Six of Crows

GUYS. OH MY GOSH GUYS. GUYS. GUUYYYSSSSS.

This book… I don’t have the words. But I’m gonna try anyway.

Six of Crows

Author: Leigh Bardugo

Genre: Young adult/young adult fantasy/fiction

Heat Level: The actual romance is minimal and definitely not the center of this story line, but there are a great many mentions of brothels and a little bit of sexual innuendo.

Violence (on a scale of 0-5): Five. Remember when I talked about those books that left you feeling like you had stumbled into the middle of a massacre and watched your best friends die? This was one. But… not in a bad way─if that’s possible. There were a few detailed scenes that I honestly could have done without, but I suppose I understand the need for that in order to develop the characters and provide motive and all that jazz. And when Kaz did that thing for Inej─well, that certainly helped me understand his feelings. But still.

Language: Soooo… yeah, there’s quite a bit. I mean obviously I’m not going to give you any examples, but you get the idea. It was very creatively used, though; it always made me laugh.

six-of-crows
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Kaz Brekker, thief, is hired by Jan Van Eck to Break into the Ice Court─a military stronghold that is the most notorious in the world. He is charged with kidnapping a hostage that they have there by the name of Bol Yu-Bayur who holds the secret of creating the dangerous drug, jurda paraam that, if unleashed, would wreak havoc upon Grisha and non-Grisha alike. In order to complete this dangerous heist, Kaz must recruit a crew that is desperate enough for money─for if they succeed there is plenty of money to be had─to undertake this suicide mission. And so he does, finding six of the most dangerous outcasts, thieves, and thugs that Ketterdam has to offer.

These are some of the most wicked, nasty, sarcastic, rude, and completely lovable characters that I have ever read. Six of Crows is written in third person so that we’re provided insight into each of the characters thoughts, although sometimes that still doesn’t tell us anything, and while most of the time I’m dubious of this format, in this case, it worked. It wasn’t confusing─at least no more confusing than it would be had it been written from only one character’s perspective, with the intricacy of the plot─and I was able to understand each of them better because of it. I especially loved the diversity of this cast; out of the six main characters, two of them weren’t caucasian, and I’m fairly sure that at least two of them weren’t completely heterosexual, either. There is Kaz Brekker, thief, and the most I-am-Kaz-and-I-don’t-feel-anything character EVER; Inej Ghafa, ex-acrobat-turned-killer dubbed the Wraith by Kaz; Jesper Fahey, sharpshooter, sarcastic, crafty, and unable to resist any challenge; Nina Zenik, Heartrender, beautiful and she knows it; Wylan Van Eck, son of Jan Van Eck, young, naive, and unintentionally useful; and Matthais Helvar, guarded and pious Fjerdan who ALSO literally fights the most obvious feelings for tHE WHoLe DArN boOK. What is it with these boys and emotions? Pull it together, Dregs.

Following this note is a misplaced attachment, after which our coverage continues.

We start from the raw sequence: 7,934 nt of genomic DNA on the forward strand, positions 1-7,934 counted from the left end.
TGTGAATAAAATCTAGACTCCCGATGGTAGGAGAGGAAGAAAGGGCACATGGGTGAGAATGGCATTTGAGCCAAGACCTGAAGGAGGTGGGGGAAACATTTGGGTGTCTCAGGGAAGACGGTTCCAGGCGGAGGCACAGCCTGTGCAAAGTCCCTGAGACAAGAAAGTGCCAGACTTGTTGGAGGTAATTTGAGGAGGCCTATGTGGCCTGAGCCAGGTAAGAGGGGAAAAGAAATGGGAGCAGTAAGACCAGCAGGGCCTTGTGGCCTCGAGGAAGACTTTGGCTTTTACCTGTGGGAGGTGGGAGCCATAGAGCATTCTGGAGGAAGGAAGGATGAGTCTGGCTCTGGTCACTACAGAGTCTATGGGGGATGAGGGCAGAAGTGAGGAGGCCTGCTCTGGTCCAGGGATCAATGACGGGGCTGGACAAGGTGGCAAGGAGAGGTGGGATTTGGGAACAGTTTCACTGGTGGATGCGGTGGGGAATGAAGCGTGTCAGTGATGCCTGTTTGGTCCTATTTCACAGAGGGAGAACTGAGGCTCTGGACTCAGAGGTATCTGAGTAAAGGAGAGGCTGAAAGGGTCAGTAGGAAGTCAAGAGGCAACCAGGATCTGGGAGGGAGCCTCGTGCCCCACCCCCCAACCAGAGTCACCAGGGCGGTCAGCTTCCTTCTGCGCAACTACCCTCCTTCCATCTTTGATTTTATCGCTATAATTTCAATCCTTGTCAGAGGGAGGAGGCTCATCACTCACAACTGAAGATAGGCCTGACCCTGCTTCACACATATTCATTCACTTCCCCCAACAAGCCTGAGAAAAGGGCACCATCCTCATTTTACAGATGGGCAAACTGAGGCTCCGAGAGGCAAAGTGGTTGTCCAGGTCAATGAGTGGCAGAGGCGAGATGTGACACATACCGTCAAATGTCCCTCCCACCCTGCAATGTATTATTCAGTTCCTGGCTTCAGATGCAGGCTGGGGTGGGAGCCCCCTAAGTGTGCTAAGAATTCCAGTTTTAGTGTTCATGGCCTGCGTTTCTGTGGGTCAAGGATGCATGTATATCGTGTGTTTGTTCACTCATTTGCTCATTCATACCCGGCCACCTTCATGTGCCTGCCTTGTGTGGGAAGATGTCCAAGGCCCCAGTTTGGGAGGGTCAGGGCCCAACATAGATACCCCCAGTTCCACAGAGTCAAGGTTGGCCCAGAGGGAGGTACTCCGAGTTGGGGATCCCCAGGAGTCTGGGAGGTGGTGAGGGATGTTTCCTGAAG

“Kaz leaned back. “What’s the easiest way to steal a man’s wallet?”
“Knife to the throat?” asked Inej.
“Gun to the back?” said Jesper.
“Poison in his cup?” suggested Nina.
“You’re all horrible,” said Matthias.”

And here we have a Slytherin, Gryffindoor, Ravenclaw, and Hufflepuff─sorry. I let my fangirl take over for a moment too long.

So if you can’t tell already, I loooved this book. It was dark, and descriptive, and beautiful; Kaz is the most extra person ever except where it comes to admitting that he loves things other than money (I mean come on; who breaks his leg, doesn’t set it right, and then has a magical-bone-breaking-crow-headed cane made for him just so he can look cool? And has a different haircut for the same reasons? And refuses to ever take his dark, mysterious, card-magic-assisting gloves off? And wears the fanciest suits ever to make the good ol’ boys jealous?) but I still love him; and the world building was FLAWLESS. I saw each and every country, city, town, heck even the OCEAN as if it were truly there before my eyes.

“Greed is your god, Kaz.”
He almost laughed at that. “No, Inej. Greed bows to me. It is my servant and my lever.”

I most definitely recommend this book, and I can’t wait to read the sequel, Crooked Kingdom! Leigh Bardugo is extremely talented to have taken on such an ambitious endeavor and succeeded─almost as talented as her characters─and while I’ve heard mixed reviews of the Shadow and Bone trilogy, I think I’ll go ahead and try those, too!

“No mourners. No funerals. Among them, it passed for ‘good luck.’”

Read on, lovelies!

Eden

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